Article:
But Finn soon finds out that this bookstore has history, specifically an earlier incarnation was run by a lady called Sylvia Beach who was a friend of Joyce and Hemingway, amongst others. The original Shakespeare and Company was closed in December 1941 during the German occupation of France. It’s been suggested that it may have been ordered shut because Beach denied a German officer the last copy of Joyce’s Finnegans Wake. When the war ended, Hemingway “personally liberated” the store, but it never re-opened on this site. It was only when George Whitman started the present day store in Sylvia’s honour that the name was restored.


Anyway the history and the things he discovers inspires Finn to begin his own story about his experiences in the south of France. It also leads him to discover more about the exact nature of his relationship with Françoise and his increasing doubts about its sustainability. I won’t give any more spoilers on that here!

Anyway, after I wrote this part of my novel, I came across by chance the section of the film Before Sunset that is set in exactly the same bookstore. So I’ve incorporated this scene in an imaginary interview between the store manager and the writer Adam Black below which links together my own story and the story in the film.

Bookstore Manager: So Adam Black, welcome back to Shakespeare and Company, it’s been almost thirty years, hasn’t it?

Adam Black: It has indeed, but it’s great to be back. I see you still have the famous sign upstairs.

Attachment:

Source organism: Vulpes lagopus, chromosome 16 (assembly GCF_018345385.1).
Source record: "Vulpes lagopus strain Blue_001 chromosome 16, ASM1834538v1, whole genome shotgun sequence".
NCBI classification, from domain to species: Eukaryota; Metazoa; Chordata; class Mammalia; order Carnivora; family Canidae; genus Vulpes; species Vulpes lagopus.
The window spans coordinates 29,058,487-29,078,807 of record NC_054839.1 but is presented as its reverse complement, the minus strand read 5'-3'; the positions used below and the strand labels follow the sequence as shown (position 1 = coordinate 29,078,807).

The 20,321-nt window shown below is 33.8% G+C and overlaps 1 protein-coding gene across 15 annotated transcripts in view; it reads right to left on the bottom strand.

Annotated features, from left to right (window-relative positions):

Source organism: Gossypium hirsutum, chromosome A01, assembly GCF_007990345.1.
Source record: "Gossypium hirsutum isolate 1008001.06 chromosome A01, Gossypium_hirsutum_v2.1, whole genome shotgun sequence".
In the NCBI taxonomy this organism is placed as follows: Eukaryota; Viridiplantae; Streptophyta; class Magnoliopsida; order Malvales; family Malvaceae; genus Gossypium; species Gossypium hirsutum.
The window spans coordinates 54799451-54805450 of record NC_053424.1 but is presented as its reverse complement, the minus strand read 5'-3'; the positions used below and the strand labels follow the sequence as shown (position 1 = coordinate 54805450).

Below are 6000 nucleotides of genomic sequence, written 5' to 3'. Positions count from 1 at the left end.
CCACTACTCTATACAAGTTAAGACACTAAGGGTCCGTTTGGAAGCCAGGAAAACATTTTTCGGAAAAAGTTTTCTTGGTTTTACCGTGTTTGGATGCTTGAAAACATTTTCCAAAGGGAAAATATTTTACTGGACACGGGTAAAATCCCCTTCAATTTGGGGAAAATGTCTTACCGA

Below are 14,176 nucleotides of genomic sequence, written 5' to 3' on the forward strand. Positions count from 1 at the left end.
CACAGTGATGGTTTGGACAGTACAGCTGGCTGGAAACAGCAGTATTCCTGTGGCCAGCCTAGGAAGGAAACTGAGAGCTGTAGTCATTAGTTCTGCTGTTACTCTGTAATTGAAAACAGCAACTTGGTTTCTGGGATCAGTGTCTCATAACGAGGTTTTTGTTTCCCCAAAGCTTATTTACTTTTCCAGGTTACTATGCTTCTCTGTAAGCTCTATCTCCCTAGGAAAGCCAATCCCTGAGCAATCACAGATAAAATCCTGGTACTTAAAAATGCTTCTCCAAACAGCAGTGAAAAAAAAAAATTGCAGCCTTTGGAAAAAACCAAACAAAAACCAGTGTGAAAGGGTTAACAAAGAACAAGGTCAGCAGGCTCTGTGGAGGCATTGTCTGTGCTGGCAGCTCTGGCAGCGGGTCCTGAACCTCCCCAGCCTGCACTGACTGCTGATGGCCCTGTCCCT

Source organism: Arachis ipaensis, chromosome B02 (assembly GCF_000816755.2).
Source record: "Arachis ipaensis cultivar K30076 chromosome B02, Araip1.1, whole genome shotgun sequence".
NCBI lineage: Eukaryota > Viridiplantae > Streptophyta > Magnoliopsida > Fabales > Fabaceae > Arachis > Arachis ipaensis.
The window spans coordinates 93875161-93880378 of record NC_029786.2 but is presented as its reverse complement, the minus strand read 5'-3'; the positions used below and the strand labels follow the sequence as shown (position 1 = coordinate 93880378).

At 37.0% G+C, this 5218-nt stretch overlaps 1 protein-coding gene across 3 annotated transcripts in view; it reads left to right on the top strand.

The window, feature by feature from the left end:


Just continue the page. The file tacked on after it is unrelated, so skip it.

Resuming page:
Manager:  “Be not inhospitable to strangers, lest they be angels in disguise?” Yes, of course.

After some more background on the writer’s work, the bookshop manager opens the floor up to questions

French Journalist 1: So do you consider the book to be autobiographical in any way?

Adam: Well I guess everything is autobiographical in a way. There are bits of me in there, but bits of a lot of other people I’ve met too.

French Journalist 1: And the section set here in Paris, in this very bookstore. Was that about you?

Adam: Well, I was here about the same time as Finn visited yes, but the events are of course completely fictional…

French journalist 2: So there was never a girl called Françoise that you met in Spain and travelled with by train to Paris?

Adam: Well, that’s not important; it’s just a story after all

French Journalist 1: Do you think they ever met again after they split up? In real life I mean?

Adam: No. I’m afraid that I don’t think they ever did, sorry, I don’t think they ever would have done.

French Journalist 2: Maybe a subject for your next book?

Adam: Maybe.

At the back of the room he notices a face in the crowd, a beautiful woman wearing dark glasses. He leans over to the bookshop manager and whispers.

Adam: Look, I’m terribly sorry but I’ll have to leave now. I have a plane to catch and still have to shop for my wife.

Manager: No problem…Well thank you Adam, we really appreciate you coming here today. I hope you won’t leave it so long next time!

Adam gets up, talks to one or two admirers and then goes over to the woman waiting patiently.

Adam: Françoise?

The woman: I said you’d include me in one of your books one day.

Adam: And I said I wouldn’t ever do that

The woman: Menteur, I think you already did. Do you want to go for coffee somewhere?

Adam to himself: I think I’m gonna miss that plane.

Letters to Strabo



Love in Lindfield — Jane Burden and the Oxford Union Murals


The Pre-Raphaelite murals in the old Library at the Oxford Union were painted between 1857 and 1859 by a team of young artists including Dante Gabriel Rossetti, William Morris and Edward Burne-Jones.  The paintings depict scenes from the Arthurian legends. My own novel Love in Lindfield incorporates the painting of the murals in a scene where Burne-Jones wife, Georgina, relates how she first met Charles Eamer Kempe at Oxford: